Women, people of color happier working from home
As companies reopen offices, who goes back and who stays home could determine the trajectory of workers' careers.
The big picture: Women and people of color are generally happier working from home and are likelier than their white male colleagues to want to continue teleworking, according to a new Harris Poll survey of professional workers across the U.S.
Why it matters: A hybrid workplace has the potential to become an inequitable workplace, as in-office workers have more contact with managers and executives — while those who stay home fall out of sight and out of mind.
- "[Hybrid work] seems like a nice potential for flexibility, but what we’ve seen is that there is often an emphasis on face time, even if you’re not necessarily more productive," says Gayle Kaufman, a professor of sociology at Davidson College.
By the numbers:
- 52% of women say they enjoy working remotely and would like to do so in the long term, compared with 41% of men. Just 15% of women say working in person allows for more camaraderie among colleagues, compared with 25% of men.⁸
- 52% of Black workers and 50% of women say working from home is better than working in the office when it comes to advancing in their careers, compared with 42% of men.
- 63% of Black workers and 58% of women say they feel more ambitious when working from home versus the office. Just 46% of men feel the same way.
- And when asked about their anxieties over returning to offices, 47% of women of color say they worry about having to dress for work, compared with 31% of men.
"It's output over office politics," says John Gerzema, CEO of the Harris Poll. "It's the theater of the office that is often alienating women workers, workers of color, women of color."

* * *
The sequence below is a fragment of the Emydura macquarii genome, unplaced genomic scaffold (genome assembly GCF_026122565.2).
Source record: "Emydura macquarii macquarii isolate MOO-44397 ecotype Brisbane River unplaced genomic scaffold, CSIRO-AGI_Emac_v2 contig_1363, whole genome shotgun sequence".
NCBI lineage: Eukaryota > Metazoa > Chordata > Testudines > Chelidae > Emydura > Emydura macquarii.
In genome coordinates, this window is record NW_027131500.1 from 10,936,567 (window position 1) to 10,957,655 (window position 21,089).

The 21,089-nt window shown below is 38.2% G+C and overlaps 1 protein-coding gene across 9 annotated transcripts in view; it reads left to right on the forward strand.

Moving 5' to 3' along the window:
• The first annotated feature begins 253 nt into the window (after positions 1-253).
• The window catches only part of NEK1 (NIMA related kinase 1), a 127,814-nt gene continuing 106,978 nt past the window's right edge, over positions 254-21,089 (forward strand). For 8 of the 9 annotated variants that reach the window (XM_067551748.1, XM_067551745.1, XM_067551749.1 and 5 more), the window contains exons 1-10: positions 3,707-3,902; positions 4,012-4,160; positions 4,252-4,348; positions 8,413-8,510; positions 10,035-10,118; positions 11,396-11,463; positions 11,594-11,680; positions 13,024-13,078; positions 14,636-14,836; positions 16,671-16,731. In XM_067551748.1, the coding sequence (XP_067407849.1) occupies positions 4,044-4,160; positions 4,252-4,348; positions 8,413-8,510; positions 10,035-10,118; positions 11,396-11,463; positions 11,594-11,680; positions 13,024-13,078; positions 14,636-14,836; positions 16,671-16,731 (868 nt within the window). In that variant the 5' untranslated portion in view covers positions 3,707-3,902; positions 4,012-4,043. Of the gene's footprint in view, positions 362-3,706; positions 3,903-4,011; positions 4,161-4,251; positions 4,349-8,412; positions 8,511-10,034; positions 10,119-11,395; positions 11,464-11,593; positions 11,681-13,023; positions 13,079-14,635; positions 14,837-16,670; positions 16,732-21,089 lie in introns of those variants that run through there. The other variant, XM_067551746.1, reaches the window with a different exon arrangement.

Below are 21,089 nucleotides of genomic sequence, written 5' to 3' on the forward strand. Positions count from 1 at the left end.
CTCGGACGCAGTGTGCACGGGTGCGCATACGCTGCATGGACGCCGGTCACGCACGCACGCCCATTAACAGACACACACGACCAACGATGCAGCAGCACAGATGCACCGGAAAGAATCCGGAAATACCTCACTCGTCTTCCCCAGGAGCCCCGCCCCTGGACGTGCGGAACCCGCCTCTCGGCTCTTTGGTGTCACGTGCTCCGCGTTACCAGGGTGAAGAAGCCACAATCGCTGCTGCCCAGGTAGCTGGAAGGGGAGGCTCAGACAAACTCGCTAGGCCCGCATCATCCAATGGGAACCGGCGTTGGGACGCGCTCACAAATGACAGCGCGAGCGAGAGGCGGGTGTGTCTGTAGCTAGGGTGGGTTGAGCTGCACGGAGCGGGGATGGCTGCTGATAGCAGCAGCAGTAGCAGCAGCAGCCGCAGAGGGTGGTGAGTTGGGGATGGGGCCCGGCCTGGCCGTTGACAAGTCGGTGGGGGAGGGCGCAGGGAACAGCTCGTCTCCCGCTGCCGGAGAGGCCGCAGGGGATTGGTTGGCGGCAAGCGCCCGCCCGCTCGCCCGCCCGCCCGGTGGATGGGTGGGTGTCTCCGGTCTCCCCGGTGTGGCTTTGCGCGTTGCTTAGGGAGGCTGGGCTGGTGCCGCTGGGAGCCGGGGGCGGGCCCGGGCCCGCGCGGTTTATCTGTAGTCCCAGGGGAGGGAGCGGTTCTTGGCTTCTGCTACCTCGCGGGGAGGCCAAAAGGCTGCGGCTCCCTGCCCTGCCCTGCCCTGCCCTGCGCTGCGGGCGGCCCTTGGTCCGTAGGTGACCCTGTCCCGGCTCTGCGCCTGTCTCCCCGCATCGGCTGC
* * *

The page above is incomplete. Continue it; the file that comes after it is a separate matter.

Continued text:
- "I think what you're seeing from this data is that COVID, perhaps accidentally, has very much liberated workers, particularly women and BIPOC workers."
What to watch: Omicron cases are falling rapidly, and more and more companies — like Microsoft, Expedia and American Express — are setting return-to-work dates.
Most return plans are hybrid, with the option to stay home a few days a week or more. "But whenever something is optional, there is always the potential that there's a 'right' response," Davidson's Kaufman says.
- Executives are nearly three times as likely to want to work in person as employees, and sociologists fear that hybrid workplaces will be two-tiered, with leadership and white male employees interacting at the office, while teleworking women and people of color are left behind.
- Firms will have to be explicit about what's expected of workers and take care to integrate remote employees into meetings and social events, they say.
The bottom line: "Companies could undo significant gains in diversity, equity and inclusion, and culture building with return-to-work mandates," Gerzema says.